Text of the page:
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ABSTRACT: Exploring for Transgressive Barrier Strat Traps in the Williston Basin

John H. Barwis

Transgressive barrier islands on relatively stable margins produce thin, discontinuous sand bodies. Because preserved sand bodies may be relatively small and may display any number of orientations, stratigraphic components of traps are of primary importance. Exploration and production in these situations carry relatively high reservoir risk. The keys to minimizing this risk are to combine detailed facies analyses of individual reservoirs and seals with broad-scale sequence analysis of the entire basin, and to recognize the role played by sea level changes in determining facies relationships and sand-body architecture at both scales.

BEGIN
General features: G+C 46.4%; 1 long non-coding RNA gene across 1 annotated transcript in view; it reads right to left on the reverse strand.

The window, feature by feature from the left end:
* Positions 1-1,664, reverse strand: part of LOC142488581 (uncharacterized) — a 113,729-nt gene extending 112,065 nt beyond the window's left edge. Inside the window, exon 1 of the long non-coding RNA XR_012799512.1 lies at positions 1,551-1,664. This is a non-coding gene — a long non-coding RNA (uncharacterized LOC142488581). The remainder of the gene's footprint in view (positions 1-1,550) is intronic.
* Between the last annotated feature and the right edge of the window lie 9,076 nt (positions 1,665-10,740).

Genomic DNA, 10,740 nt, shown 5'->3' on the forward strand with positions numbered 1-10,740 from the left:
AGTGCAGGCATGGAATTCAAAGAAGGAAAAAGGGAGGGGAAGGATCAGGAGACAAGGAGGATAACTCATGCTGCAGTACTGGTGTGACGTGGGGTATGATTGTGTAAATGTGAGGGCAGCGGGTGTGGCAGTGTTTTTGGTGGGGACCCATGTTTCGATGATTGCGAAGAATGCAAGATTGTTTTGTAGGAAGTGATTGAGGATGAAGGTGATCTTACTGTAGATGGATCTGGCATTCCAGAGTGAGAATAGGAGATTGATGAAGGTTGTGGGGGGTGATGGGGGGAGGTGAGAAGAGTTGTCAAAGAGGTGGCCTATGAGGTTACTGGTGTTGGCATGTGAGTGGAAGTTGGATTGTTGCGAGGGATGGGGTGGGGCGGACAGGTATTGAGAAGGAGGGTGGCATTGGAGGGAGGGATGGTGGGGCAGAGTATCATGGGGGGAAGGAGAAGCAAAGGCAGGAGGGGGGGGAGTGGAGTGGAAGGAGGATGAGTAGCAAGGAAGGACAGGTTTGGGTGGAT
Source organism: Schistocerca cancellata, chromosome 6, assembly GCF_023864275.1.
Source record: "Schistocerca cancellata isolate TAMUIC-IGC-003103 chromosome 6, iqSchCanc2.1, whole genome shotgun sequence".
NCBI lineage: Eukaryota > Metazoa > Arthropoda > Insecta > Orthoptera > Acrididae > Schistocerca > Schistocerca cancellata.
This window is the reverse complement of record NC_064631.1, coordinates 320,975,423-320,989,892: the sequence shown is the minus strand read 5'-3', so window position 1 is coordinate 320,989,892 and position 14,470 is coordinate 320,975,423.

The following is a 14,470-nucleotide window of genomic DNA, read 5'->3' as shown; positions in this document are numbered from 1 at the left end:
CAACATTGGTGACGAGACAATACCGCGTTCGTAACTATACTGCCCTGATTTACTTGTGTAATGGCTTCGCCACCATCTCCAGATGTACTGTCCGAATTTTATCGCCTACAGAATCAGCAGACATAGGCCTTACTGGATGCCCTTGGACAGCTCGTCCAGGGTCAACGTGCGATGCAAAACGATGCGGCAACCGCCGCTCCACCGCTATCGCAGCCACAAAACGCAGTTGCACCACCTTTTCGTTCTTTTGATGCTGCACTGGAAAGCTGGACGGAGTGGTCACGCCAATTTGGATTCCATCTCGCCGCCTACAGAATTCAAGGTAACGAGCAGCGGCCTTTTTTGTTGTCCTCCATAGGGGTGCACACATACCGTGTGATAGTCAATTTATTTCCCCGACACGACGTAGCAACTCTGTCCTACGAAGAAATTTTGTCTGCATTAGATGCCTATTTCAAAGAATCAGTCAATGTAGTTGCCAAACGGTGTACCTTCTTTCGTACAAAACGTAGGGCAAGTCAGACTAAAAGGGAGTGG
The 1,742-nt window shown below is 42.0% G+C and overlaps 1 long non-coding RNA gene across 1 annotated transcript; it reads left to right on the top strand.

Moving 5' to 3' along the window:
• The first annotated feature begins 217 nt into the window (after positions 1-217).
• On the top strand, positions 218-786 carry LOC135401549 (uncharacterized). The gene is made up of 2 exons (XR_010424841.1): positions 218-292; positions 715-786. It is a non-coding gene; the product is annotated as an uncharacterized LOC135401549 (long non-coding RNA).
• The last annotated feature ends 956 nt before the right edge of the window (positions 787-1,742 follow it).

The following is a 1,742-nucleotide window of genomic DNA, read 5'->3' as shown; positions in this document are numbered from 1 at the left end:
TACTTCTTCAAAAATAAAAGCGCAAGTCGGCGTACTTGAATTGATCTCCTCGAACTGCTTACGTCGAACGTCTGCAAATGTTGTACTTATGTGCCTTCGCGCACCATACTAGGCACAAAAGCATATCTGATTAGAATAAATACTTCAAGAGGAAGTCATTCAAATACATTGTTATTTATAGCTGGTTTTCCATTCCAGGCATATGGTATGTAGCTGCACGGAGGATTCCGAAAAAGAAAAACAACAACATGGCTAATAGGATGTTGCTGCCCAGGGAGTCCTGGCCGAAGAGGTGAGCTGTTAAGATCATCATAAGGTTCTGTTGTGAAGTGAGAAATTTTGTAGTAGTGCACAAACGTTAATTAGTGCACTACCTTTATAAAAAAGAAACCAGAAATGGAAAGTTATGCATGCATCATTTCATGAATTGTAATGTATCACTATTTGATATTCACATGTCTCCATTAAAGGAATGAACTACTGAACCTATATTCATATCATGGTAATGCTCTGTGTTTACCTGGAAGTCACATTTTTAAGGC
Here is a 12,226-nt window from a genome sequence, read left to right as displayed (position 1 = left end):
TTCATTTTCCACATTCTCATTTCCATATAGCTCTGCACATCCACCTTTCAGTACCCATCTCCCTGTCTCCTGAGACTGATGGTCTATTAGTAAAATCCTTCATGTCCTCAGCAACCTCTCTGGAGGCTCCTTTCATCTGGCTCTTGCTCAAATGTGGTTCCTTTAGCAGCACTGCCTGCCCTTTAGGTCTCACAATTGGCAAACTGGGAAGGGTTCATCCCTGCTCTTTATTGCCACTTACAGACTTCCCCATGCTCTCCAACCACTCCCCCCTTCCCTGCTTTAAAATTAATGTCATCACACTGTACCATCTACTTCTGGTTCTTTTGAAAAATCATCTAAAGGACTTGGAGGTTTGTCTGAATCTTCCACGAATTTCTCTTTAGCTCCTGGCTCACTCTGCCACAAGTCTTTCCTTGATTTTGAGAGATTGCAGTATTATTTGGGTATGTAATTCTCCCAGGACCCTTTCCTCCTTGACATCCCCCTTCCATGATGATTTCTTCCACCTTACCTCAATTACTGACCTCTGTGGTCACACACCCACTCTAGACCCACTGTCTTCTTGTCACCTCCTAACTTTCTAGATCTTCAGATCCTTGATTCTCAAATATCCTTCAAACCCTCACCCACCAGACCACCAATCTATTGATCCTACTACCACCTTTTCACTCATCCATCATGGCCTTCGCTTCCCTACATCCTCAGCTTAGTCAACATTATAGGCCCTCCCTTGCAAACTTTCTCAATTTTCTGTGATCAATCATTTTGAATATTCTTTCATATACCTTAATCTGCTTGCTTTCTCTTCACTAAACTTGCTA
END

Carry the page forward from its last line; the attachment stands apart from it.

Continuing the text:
The Medora-Dickinson trend is a string of fields that produce oil from the Tyler Formation, which locally comprises lenticular sandstones deposited along a microtidal coastline. The trend represents remnants of a transgressively modified, sand-poor barrier-island system deposited on a relatively stable cratonic margin. Reservoirs originated as tidal-channel point bars and flood-tidal deltas, and were preserved as thin, linear to podlike sandstone bodies configured in a wide variety of structurally influenced stratigraphic traps. Production in from quartzarenites encased in lagoonal-shale source rocks.

Tyler stratigraphy records the depositional response to a Carboniferous sea level fall and subsequent rise, a single chronostratigraphic sequence on which higher frequency cyclicity was superimposed. At least ten regionally correlative base-level rises are evident within the Tyler. Separate trends of stratigraphic traps should exist for each of these relatively highstands, each associated with mappable paleoshorelines. Once a shoreline trend is identified, random drilling would result in a 20% success rate.

AAPG Search and Discovery Article #91003©1990 AAPG Annual Convention, San Francisco, California, June 3-6, 1990